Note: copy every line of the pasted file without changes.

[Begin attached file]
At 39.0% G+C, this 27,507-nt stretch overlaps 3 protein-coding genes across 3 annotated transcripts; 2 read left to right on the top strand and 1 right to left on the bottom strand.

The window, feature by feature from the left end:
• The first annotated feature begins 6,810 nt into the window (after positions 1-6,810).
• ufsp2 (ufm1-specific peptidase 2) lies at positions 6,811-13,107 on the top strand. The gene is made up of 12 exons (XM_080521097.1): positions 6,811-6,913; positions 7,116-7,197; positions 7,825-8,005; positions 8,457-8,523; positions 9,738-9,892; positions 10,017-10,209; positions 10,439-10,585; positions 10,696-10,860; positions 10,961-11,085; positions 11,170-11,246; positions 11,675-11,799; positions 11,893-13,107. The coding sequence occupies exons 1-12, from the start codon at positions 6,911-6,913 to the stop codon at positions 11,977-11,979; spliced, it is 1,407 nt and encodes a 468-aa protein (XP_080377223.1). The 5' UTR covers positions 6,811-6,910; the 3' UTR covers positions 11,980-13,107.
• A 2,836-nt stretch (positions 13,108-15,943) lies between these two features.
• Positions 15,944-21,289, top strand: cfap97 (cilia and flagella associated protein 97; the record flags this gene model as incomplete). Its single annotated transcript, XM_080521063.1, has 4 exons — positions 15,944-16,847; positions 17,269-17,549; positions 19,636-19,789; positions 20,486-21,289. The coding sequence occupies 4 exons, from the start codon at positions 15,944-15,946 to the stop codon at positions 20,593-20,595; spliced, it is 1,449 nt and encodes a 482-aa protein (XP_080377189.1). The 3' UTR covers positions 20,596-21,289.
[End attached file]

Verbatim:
At 39.0% G+C, this 27,507-nt stretch overlaps 3 protein-coding genes across 3 annotated transcripts; 2 read left to right on the top strand and 1 right to left on the bottom strand.

The window, feature by feature from the left end:
• The first annotated feature begins 6,810 nt into the window (after positions 1-6,810).
• ufsp2 (ufm1-specific peptidase 2) lies at positions 6,811-13,107 on the top strand. The gene is made up of 12 exons (XM_080521097.1): positions 6,811-6,913; positions 7,116-7,197; positions 7,825-8,005; positions 8,457-8,523; positions 9,738-9,892; positions 10,017-10,209; positions 10,439-10,585; positions 10,696-10,860; positions 10,961-11,085; positions 11,170-11,246; positions 11,675-11,799; positions 11,893-13,107. The coding sequence occupies exons 1-12, from the start codon at positions 6,911-6,913 to the stop codon at positions 11,977-11,979; spliced, it is 1,407 nt and encodes a 468-aa protein (XP_080377223.1). The 5' UTR covers positions 6,811-6,910; the 3' UTR covers positions 11,980-13,107.
• A 2,836-nt stretch (positions 13,108-15,943) lies between these two features.
• Positions 15,944-21,289, top strand: cfap97 (cilia and flagella associated protein 97; the record flags this gene model as incomplete). Its single annotated transcript, XM_080521063.1, has 4 exons — positions 15,944-16,847; positions 17,269-17,549; positions 19,636-19,789; positions 20,486-21,289. The coding sequence occupies 4 exons, from the start codon at positions 15,944-15,946 to the stop codon at positions 20,593-20,595; spliced, it is 1,449 nt and encodes a 482-aa protein (XP_080377189.1). The 3' UTR covers positions 20,596-21,289.